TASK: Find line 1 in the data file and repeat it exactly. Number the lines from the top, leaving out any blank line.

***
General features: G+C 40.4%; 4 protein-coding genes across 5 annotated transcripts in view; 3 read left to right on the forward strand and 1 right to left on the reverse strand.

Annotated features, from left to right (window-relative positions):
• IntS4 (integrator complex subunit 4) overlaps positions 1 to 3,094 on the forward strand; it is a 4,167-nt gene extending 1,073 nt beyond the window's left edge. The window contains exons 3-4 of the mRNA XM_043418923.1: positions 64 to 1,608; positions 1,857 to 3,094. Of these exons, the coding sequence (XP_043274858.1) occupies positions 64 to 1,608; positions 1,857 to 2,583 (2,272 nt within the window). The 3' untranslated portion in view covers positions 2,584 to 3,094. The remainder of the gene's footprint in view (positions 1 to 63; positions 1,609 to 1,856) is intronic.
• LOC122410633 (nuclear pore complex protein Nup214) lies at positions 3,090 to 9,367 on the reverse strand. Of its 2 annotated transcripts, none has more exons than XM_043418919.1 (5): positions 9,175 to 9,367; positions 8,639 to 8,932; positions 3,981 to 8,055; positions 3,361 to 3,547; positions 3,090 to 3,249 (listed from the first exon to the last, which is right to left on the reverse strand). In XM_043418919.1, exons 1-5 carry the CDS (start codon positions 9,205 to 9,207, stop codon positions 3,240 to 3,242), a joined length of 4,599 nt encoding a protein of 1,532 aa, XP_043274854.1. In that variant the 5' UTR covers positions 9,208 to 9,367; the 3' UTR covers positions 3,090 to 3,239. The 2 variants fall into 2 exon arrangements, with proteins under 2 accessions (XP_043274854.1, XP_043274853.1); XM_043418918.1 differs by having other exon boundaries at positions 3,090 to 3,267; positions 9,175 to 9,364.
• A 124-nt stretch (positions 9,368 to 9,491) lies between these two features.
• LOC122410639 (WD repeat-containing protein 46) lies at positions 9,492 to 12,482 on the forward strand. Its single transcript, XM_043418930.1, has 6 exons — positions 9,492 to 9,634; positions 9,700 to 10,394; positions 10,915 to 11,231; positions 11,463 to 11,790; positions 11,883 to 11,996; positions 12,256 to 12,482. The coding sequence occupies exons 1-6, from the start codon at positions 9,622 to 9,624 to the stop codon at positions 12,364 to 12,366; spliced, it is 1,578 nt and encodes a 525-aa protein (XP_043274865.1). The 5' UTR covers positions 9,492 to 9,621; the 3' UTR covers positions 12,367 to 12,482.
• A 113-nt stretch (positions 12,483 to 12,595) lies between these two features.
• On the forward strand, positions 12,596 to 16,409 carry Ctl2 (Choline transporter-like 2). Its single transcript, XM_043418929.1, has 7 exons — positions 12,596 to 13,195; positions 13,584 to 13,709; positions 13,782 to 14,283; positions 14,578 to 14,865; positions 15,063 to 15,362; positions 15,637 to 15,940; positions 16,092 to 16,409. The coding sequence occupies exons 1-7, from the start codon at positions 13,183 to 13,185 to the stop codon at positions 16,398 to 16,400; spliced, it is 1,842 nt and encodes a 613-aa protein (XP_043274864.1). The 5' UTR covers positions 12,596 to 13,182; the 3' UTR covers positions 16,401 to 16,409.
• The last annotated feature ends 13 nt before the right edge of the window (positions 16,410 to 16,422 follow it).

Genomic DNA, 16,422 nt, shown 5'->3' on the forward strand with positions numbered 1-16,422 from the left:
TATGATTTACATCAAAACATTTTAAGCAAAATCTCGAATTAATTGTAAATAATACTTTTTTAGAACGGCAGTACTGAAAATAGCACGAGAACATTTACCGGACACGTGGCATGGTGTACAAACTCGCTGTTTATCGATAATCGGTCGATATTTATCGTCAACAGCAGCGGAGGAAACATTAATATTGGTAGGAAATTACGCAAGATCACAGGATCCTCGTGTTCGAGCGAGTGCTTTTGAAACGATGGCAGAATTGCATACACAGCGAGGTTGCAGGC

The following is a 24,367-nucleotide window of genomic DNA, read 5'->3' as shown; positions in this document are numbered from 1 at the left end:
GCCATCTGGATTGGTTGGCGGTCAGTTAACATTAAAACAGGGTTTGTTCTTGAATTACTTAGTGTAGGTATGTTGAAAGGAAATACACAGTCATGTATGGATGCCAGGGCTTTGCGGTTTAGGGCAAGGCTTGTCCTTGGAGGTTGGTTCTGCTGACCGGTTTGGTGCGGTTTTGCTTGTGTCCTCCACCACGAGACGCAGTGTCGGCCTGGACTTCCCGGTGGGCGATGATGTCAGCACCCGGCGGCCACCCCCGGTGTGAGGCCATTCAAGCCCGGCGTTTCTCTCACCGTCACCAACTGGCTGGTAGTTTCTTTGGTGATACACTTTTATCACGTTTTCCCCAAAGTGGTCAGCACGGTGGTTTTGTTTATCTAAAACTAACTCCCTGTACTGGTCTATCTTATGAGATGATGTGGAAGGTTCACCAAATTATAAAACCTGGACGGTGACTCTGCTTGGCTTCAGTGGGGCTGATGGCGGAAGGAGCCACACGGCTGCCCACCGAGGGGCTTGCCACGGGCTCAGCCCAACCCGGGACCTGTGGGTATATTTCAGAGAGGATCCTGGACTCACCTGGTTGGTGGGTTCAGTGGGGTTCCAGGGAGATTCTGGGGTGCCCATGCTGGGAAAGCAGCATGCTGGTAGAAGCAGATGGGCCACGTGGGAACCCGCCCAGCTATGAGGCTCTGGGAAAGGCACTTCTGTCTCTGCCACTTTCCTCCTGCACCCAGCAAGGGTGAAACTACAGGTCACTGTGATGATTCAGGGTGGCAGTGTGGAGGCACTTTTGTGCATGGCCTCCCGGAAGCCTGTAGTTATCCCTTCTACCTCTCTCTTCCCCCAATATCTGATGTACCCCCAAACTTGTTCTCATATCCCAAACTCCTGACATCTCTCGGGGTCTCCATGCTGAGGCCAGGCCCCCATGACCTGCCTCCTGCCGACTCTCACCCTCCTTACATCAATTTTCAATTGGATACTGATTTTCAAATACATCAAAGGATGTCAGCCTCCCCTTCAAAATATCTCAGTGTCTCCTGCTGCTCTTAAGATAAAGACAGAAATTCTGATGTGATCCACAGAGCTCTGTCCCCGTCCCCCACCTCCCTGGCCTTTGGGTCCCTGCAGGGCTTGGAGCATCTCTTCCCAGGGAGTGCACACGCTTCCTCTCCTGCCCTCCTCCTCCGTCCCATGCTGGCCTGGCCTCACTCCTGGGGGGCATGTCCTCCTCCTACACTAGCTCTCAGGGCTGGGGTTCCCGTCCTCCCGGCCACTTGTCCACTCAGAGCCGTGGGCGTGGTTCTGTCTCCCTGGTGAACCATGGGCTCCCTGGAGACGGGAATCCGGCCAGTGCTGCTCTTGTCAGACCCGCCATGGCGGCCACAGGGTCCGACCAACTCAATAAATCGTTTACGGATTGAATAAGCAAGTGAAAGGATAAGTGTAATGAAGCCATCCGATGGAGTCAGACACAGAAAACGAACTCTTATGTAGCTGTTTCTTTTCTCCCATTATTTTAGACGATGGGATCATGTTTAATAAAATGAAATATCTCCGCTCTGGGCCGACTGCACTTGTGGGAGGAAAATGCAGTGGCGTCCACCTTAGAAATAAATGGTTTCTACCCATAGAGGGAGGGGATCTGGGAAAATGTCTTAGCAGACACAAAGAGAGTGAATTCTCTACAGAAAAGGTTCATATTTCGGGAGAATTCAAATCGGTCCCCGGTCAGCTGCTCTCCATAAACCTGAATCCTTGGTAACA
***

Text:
General features: G+C 40.4%; 4 protein-coding genes across 5 annotated transcripts in view; 3 read left to right on the forward strand and 1 right to left on the reverse strand.